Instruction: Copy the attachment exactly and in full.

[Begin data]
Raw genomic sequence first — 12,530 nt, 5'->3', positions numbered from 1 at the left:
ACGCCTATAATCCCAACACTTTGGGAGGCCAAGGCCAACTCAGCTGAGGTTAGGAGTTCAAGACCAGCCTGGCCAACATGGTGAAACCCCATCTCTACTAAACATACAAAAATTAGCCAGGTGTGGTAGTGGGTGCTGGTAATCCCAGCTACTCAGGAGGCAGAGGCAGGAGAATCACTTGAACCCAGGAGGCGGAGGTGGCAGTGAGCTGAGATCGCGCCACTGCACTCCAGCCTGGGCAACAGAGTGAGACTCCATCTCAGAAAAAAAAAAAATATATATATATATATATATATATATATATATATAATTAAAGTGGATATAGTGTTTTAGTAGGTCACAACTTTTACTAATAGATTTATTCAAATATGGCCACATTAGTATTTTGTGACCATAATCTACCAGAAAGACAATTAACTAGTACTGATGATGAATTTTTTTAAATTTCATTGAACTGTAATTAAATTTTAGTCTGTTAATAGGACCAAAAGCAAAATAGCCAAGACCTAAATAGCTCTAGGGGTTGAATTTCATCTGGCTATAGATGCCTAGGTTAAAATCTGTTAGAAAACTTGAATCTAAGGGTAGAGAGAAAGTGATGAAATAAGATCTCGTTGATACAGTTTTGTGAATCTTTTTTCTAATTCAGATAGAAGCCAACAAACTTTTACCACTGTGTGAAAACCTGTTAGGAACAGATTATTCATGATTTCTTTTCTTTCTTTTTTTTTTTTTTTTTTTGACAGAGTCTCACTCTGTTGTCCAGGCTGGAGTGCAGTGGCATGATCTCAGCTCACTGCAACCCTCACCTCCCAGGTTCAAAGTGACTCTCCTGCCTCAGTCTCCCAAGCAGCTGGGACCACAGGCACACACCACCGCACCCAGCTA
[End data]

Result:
Raw genomic sequence first — 12,530 nt, 5'->3', positions numbered from 1 at the left:
ACGCCTATAATCCCAACACTTTGGGAGGCCAAGGCCAACTCAGCTGAGGTTAGGAGTTCAAGACCAGCCTGGCCAACATGGTGAAACCCCATCTCTACTAAACATACAAAAATTAGCCAGGTGTGGTAGTGGGTGCTGGTAATCCCAGCTACTCAGGAGGCAGAGGCAGGAGAATCACTTGAACCCAGGAGGCGGAGGTGGCAGTGAGCTGAGATCGCGCCACTGCACTCCAGCCTGGGCAACAGAGTGAGACTCCATCTCAGAAAAAAAAAAAATATATATATATATATATATATATATATATATATAATTAAAGTGGATATAGTGTTTTAGTAGGTCACAACTTTTACTAATAGATTTATTCAAATATGGCCACATTAGTATTTTGTGACCATAATCTACCAGAAAGACAATTAACTAGTACTGATGATGAATTTTTTTAAATTTCATTGAACTGTAATTAAATTTTAGTCTGTTAATAGGACCAAAAGCAAAATAGCCAAGACCTAAATAGCTCTAGGGGTTGAATTTCATCTGGCTATAGATGCCTAGGTTAAAATCTGTTAGAAAACTTGAATCTAAGGGTAGAGAGAAAGTGATGAAATAAGATCTCGTTGATACAGTTTTGTGAATCTTTTTTCTAATTCAGATAGAAGCCAACAAACTTTTACCACTGTGTGAAAACCTGTTAGGAACAGATTATTCATGATTTCTTTTCTTTCTTTTTTTTTTTTTTTTTTTGACAGAGTCTCACTCTGTTGTCCAGGCTGGAGTGCAGTGGCATGATCTCAGCTCACTGCAACCCTCACCTCCCAGGTTCAAAGTGACTCTCCTGCCTCAGTCTCCCAAGCAGCTGGGACCACAGGCACACACCACCGCACCCAGCTA